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Extensive studies indicate that traffic in highspeed communication networks exhibits longrange dependence (LRD) and impulsiveness, thus posing new challenges in network engineering. While many models have recently appeared for capturing the traffic LRD, far less models exist that account for impulsiveness as well as LRD. One of the few existing constructive models for network traffic is the celebrated On/Off model, or Alternating Fractal Renewal Process (AFRP). However, while the AFRP results in aggregated traffic with LRD, it fails to capture impulsiveness, yielding traffic with Gaussian marginal distribution. A new constructive model, namely the Extended AFRP (EAFRP), is proposed here, which overcomes the limitations of the AFRP model. We show that, for both singleuser and aggregated traffic, it results in impulsiveness and longrange dependence, the LRD being defined here in a generalized sense. We provide queueing analysis of the proposed model, which clearly demonstrates the implications of the impulsiveness in traffic engineering, and validate all theoretical findings based on real traffic data.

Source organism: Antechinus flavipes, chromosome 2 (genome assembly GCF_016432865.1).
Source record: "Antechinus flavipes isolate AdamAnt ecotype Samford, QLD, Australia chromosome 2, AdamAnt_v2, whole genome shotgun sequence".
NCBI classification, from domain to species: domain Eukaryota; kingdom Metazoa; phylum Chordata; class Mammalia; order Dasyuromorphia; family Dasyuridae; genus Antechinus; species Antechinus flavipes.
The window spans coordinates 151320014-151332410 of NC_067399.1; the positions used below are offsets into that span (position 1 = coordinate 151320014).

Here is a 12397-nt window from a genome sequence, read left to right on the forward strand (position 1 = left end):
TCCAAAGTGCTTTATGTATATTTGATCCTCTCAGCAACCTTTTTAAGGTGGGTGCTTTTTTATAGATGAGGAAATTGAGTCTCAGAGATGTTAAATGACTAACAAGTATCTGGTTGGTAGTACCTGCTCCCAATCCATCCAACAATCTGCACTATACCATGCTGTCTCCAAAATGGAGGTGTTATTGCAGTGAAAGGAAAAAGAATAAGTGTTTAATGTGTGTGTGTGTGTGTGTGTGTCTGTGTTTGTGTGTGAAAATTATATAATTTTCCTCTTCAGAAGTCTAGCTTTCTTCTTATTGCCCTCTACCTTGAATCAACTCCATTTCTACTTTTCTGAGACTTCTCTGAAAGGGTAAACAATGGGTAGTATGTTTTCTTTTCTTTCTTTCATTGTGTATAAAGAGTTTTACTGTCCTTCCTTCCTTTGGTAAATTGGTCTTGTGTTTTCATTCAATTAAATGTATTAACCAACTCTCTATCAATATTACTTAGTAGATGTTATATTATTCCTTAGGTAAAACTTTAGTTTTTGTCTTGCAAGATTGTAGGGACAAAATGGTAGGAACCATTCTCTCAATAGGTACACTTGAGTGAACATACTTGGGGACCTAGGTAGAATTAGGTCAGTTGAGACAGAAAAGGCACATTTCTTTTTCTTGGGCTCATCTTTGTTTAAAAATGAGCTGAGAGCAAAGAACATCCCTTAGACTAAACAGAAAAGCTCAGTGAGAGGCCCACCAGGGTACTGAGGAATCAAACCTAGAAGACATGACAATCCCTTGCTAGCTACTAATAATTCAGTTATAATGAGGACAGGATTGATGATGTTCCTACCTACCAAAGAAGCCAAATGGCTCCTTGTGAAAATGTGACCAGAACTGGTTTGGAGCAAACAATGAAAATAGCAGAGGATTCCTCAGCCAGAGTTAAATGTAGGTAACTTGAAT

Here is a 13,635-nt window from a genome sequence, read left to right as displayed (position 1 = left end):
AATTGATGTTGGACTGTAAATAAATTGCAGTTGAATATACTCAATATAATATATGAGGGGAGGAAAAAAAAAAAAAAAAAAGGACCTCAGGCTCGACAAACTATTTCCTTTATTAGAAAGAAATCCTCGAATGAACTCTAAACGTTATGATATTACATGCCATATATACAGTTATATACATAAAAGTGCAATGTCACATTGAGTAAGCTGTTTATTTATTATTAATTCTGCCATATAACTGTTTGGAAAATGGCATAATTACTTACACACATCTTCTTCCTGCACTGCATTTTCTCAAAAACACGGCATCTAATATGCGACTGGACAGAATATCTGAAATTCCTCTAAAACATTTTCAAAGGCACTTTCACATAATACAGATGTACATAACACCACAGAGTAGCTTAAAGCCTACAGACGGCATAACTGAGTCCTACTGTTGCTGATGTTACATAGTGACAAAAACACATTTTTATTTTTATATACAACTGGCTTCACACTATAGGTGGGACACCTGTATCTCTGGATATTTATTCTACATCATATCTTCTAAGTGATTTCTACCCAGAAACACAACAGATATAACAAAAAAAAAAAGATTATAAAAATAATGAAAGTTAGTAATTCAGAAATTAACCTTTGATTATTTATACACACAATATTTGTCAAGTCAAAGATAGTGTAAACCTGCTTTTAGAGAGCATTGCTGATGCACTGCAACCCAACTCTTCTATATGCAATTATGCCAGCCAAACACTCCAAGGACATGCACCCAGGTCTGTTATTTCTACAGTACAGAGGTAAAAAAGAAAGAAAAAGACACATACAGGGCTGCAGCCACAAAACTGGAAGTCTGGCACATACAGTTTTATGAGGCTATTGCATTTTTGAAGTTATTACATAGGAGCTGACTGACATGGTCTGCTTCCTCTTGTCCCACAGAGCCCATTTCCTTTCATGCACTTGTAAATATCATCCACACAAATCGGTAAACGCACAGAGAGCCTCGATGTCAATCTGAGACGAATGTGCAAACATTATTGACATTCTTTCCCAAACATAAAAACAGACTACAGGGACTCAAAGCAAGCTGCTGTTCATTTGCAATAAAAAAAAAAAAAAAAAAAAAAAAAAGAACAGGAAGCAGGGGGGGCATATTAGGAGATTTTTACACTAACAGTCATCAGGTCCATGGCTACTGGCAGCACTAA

The Transient BMAP/G/1 Queue
, 2000
"... We derive the twodimensional transforms of the transient workload and queuelength distributions in the singleserver queue with general service times and a batch Markovian arrival process (BMAP). This arrival process includes the familiar phasetype renewal process and the Markov modulated Poisson ..."
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Cited by 9 (2 self)
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We derive the twodimensional transforms of the transient workload and queuelength distributions in the singleserver queue with general service times and a batch Markovian arrival process (BMAP). This arrival process includes the familiar phasetype renewal process and the Markov modulated Poisson process as special cases, and allows correlated interarrival times and batch sizes. Numerical results are obtained via twodimensional transform inversion algorithms based on the Fourierseries method. From the numerical examples we see that predictions of system performance based on transient and stationary performance measures can be quite different. n